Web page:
Despite the colourful upbringing, I have now lived out of home for quite a while and love nothing more than coming home at the end of the semester to my crazy family.  Dinner time is still a little stressful, but there are a lot of hands to help so it makes for light work.. sometimes!

What’s worse: hearing someone chew gum, or listening to someone tap their pen?

Chew gum… or chewing with your mouth open- that’s a killer!

Meet Our Global Leadership Student Ambassador: Izzie!

Izzie- At a baby elephant orphanage in Sri Lanka

Izzie- At a baby elephant orphanage in Sri Lanka

5 Minutes with Izzie

My name is Izzie, I’m in my third year studying a Bachelor of Arts. In the (hopefully near) future, I’d love to travel some more, work with   animals, study marine biology and lead more tour groups!

 What is your favourite type of food?

All food is my favourite, though there is a special place in my heart for pasta!

 What is something we don’t know about you?

There is very little that people don’t already know about me, I tend to talk a lot! I guess a lesser-known thing about me is that I love snow. I hate winter and being cold but being in the snow – I absolutely love it.

 What advice would you give to students who are currently completing the Global Leadership Program?

Definitely have a plan ready and go see an advisor! I was a little unsure of some of the things I wanted to do with experiential credit and speaking to advisor (hey Emily!) and getting confirmation that I was on the right track was a real relief.

 You just got back from a trip abroad- where did you go?

I went to Sri Lanka for my cousin’s wedding! During our extra days there we visited an elephant orphanage (where I got to feed a baby elephant!) and went on a safari and saw even more elephants!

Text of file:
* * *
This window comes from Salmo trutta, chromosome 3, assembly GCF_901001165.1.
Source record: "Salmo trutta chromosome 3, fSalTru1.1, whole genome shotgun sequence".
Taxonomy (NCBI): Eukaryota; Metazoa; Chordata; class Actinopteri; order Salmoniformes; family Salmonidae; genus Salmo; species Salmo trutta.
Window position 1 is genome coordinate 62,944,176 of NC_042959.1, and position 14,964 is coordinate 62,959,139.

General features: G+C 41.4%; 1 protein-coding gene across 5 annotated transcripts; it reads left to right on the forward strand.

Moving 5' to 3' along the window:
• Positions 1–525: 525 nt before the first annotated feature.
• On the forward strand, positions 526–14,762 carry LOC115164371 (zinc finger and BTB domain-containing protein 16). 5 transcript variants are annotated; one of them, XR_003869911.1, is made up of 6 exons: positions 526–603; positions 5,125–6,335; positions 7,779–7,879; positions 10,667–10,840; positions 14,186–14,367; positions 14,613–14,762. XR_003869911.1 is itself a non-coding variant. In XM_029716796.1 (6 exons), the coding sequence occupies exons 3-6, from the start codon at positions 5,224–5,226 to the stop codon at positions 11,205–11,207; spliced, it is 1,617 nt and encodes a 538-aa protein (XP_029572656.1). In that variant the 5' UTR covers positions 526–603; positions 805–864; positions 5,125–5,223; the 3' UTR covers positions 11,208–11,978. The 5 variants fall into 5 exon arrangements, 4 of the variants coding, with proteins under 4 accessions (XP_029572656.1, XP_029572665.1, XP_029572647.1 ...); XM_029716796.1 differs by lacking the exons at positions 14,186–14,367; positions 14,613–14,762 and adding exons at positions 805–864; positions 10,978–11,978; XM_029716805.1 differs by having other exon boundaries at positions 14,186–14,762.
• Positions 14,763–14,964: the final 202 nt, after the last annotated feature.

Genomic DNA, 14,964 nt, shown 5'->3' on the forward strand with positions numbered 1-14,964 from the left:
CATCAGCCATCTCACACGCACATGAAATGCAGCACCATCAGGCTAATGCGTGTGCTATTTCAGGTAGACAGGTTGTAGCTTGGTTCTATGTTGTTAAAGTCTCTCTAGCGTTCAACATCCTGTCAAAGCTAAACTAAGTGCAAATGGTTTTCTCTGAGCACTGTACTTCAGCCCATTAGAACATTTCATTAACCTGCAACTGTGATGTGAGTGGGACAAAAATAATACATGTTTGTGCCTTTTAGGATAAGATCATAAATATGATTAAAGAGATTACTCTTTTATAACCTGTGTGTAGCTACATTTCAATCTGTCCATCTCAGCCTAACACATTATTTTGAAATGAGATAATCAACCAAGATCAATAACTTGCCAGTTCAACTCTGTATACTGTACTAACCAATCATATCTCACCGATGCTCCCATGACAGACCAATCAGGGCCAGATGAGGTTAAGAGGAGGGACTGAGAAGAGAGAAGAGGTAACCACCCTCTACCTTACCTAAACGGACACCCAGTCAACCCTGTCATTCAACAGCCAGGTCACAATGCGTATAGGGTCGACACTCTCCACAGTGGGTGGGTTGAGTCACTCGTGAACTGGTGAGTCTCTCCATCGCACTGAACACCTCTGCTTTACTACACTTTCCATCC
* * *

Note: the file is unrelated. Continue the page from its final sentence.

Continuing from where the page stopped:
What’s your favourite part of the program?

I love going to the DSS! It’s a fun night where I get to dress up and see people I haven’t seen in a while (especially people I met during Colloquium and never got around to friending on Facebook).

What business, person or innovation has been your biggest motivator?

Richard Branson! He started with such a small idea and now he is literally all over the world. He’s come so far despite his bad grades as a student – which always make me feel better when I don’t do well on a quiz.

What’s the greatest piece of advice you’ve been given?

“Do what you want to do, forget what other people think – it’s your life and your choices.”

In another life what would you have been?

A mermaid. Definitely a mermaid.

Your philosophy is…

“I tried and therefore no one should criticise me” – Daniel Radcliffe (SNL skit)

Would you rather have the hiccups forever, or forever have that feeling like you’re just about to sneeze?

100% the hiccups! That awful almost-sneeze feeling is the worst!

Building Networks: An Internship at UKTI

When I became a student of International Relations, I was fascinated reading about the complex relations between nations and how they affected the average man. But garnering a practical understanding of how nations fostered partnerships and building my own connections through an internship at UK Trade and Investment, was truly a remarkable experience.

In April this year, I interned with the investment team of UK Trade and Investment (UKTI) Sydney, the trade and investment arm of the UK government. For anyone studying International Relations, and International Trade and Commerce, UKTI is a good case study illustrating how international trade forms a core aspect of the partnerships among nations. It also gave me a fantastic opportunity to garner a cross-culture experience for my career, something which the GLP encourages.

The main purpose of UKTI is to help UK exporters build networks abroad and enhance their profile in international markets, as well as to increase foreign direct investments into the UK economy.